SCIENTIFIC NAME: Turdus iliacus 


Adults have grayish-brown plumage on upperparts and head, with a conspicuous, long, buffy-white supercilium, and more or less distinct malar stripe.

The underparts are buffy-white with orange-rufous flanks and underwing- coverts. Several long streaks are formed with blackish spots that start from the throat, and continue to breast and body sides. Eyes are dark brown. Legs and feet are pinkish-brown.

Both sexes are similar.

Juveniles resemble adults, but their upperparts are streaked buff and underparts are heavily spotted with less orange-red on flanks than in adults.

BILL: black with a yellow base.

SIZE: measures about 7.9 - 9.45 inches in length, with a wingspan of 13.75 inches.

WEIGHT: weighs about 40 - 80 grams.

COLOR: grayish-brown, buffy white, orange-rufous, and black.

Insects, spiders, earthworms, snails, and other small invertebrates. Also fruits and berries, particularly during migration and in the winter months.

BREEDS: forest, mainly in birch or mixed conifer woodland in lowland, along river valley, floodplains and edges of wet areas.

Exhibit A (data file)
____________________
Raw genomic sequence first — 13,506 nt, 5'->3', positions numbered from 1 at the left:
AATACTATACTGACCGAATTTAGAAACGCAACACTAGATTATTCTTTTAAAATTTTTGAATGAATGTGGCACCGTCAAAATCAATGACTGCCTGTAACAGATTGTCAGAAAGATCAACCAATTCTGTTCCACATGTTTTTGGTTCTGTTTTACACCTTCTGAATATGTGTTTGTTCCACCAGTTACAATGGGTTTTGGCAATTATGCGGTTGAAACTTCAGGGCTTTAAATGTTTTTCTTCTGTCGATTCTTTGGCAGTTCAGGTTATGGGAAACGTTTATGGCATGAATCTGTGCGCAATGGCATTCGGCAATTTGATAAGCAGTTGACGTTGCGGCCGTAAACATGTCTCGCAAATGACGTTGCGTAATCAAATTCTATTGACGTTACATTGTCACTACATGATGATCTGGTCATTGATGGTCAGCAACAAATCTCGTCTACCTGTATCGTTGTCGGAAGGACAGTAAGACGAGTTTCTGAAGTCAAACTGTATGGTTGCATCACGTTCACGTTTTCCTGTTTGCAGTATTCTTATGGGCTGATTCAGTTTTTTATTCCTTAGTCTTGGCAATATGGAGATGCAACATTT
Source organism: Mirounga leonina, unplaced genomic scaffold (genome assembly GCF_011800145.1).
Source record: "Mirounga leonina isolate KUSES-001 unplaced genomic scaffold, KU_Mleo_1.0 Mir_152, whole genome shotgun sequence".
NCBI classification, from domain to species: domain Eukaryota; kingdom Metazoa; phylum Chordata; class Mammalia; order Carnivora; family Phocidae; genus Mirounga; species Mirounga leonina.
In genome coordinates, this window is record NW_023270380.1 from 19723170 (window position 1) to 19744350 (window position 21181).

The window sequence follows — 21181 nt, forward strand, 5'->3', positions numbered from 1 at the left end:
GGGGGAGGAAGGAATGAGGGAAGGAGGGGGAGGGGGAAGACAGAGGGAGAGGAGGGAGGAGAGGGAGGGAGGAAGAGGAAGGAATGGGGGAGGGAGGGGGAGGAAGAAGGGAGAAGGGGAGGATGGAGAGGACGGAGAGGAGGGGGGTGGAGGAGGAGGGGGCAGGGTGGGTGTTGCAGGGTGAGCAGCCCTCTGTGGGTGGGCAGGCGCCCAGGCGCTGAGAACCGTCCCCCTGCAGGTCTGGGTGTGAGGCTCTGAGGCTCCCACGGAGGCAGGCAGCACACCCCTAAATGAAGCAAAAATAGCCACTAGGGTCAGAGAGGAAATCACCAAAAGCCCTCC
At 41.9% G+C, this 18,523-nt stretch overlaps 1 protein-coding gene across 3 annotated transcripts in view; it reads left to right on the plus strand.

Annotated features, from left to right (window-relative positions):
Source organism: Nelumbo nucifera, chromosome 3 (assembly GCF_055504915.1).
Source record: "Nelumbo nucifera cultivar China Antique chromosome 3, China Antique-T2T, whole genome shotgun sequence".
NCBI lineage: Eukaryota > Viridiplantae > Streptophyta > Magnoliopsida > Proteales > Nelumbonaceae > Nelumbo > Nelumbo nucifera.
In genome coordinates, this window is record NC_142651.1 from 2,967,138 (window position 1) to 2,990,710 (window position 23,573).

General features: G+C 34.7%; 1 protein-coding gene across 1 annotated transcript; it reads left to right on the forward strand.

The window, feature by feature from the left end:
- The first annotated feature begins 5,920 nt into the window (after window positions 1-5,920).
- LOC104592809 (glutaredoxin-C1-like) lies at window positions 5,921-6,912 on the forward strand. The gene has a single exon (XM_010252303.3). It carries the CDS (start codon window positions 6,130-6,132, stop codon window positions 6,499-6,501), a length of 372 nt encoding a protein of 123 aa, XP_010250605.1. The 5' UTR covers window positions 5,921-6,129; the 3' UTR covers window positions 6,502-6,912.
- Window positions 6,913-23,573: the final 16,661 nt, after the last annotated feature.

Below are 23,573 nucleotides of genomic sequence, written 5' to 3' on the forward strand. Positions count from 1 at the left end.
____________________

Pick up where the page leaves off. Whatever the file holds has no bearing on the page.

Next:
WINTER: woods, hedgerows and more open fields, pastures, city parks, gardens and orchards.

Northern and Eastern Europe, East across Siberia to Kolyma and Altai. Migrates in Western and Southern Europe, North Africa, Black and Caspian Sea basins and adjacent Southwestern Asia.

SONG: Includes two parts or more. It starts with a few short flute-like notes, followed by faster twittering variable in length and pitch.

The migrating flocks utter a low twittering chorus, also heard on the wintering grounds.

CALL: Typical call is a high-pitched and far-carrying “dssssi” or “srieh” note, frequently given as contact call both in flight and on the ground.

In the winter flocks, the contact note is a harsh “zieh” and a short “chup” or “chittick”, also given when the birds are going to roost.

The alarm call is a series of sharp rattling “trrrt trrrt trrrt” and also shorter, sharp “jipp jipp”.

NEST: The nest is a bulky cup made of grass, moss and twigs, bound with mud and pieces of plants. It is lined with finer grass, stems and leaves.

EGGS: 4 - 6 pale blue eggs with fine reddish-brown markings.

INCUBATION: 10 - 14 days, female.

NESTLING PHASE: 12 - 15 days.

They forage on the ground, also in trees and bushes. They take food from the ground surface, and may occasionally dig for earthworms.

They spend the night at communal roost in winter, gathering in large flocks in woods, thickets, plantations and old hedgerows.

Redwing Infographic


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